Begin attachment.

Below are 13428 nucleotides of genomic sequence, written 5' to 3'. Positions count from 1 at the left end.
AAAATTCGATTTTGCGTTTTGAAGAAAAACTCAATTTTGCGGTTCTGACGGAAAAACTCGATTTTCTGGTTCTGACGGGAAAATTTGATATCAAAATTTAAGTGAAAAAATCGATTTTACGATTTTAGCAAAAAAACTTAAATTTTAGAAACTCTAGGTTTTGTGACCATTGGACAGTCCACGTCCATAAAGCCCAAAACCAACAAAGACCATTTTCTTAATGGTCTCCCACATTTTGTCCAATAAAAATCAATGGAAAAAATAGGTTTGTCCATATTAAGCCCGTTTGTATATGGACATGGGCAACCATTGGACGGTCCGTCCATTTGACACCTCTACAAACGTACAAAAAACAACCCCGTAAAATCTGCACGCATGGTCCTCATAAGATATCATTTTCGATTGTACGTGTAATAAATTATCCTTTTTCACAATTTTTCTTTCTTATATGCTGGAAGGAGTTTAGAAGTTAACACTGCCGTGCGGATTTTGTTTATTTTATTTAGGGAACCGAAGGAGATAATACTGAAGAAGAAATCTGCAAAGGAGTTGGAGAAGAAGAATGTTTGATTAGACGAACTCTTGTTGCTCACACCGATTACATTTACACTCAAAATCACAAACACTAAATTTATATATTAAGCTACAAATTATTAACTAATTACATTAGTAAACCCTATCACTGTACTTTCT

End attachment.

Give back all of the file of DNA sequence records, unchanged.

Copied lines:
Below are 13428 nucleotides of genomic sequence, written 5' to 3'. Positions count from 1 at the left end.
AAAATTCGATTTTGCGTTTTGAAGAAAAACTCAATTTTGCGGTTCTGACGGAAAAACTCGATTTTCTGGTTCTGACGGGAAAATTTGATATCAAAATTTAAGTGAAAAAATCGATTTTACGATTTTAGCAAAAAAACTTAAATTTTAGAAACTCTAGGTTTTGTGACCATTGGACAGTCCACGTCCATAAAGCCCAAAACCAACAAAGACCATTTTCTTAATGGTCTCCCACATTTTGTCCAATAAAAATCAATGGAAAAAATAGGTTTGTCCATATTAAGCCCGTTTGTATATGGACATGGGCAACCATTGGACGGTCCGTCCATTTGACACCTCTACAAACGTACAAAAAACAACCCCGTAAAATCTGCACGCATGGTCCTCATAAGATATCATTTTCGATTGTACGTGTAATAAATTATCCTTTTTCACAATTTTTCTTTCTTATATGCTGGAAGGAGTTTAGAAGTTAACACTGCCGTGCGGATTTTGTTTATTTTATTTAGGGAACCGAAGGAGATAATACTGAAGAAGAAATCTGCAAAGGAGTTGGAGAAGAAGAATGTTTGATTAGACGAACTCTTGTTGCTCACACCGATTACATTTACACTCAAAATCACAAACACTAAATTTATATATTAAGCTACAAATTATTAACTAATTACATTAGTAAACCCTATCACTGTACTTTCT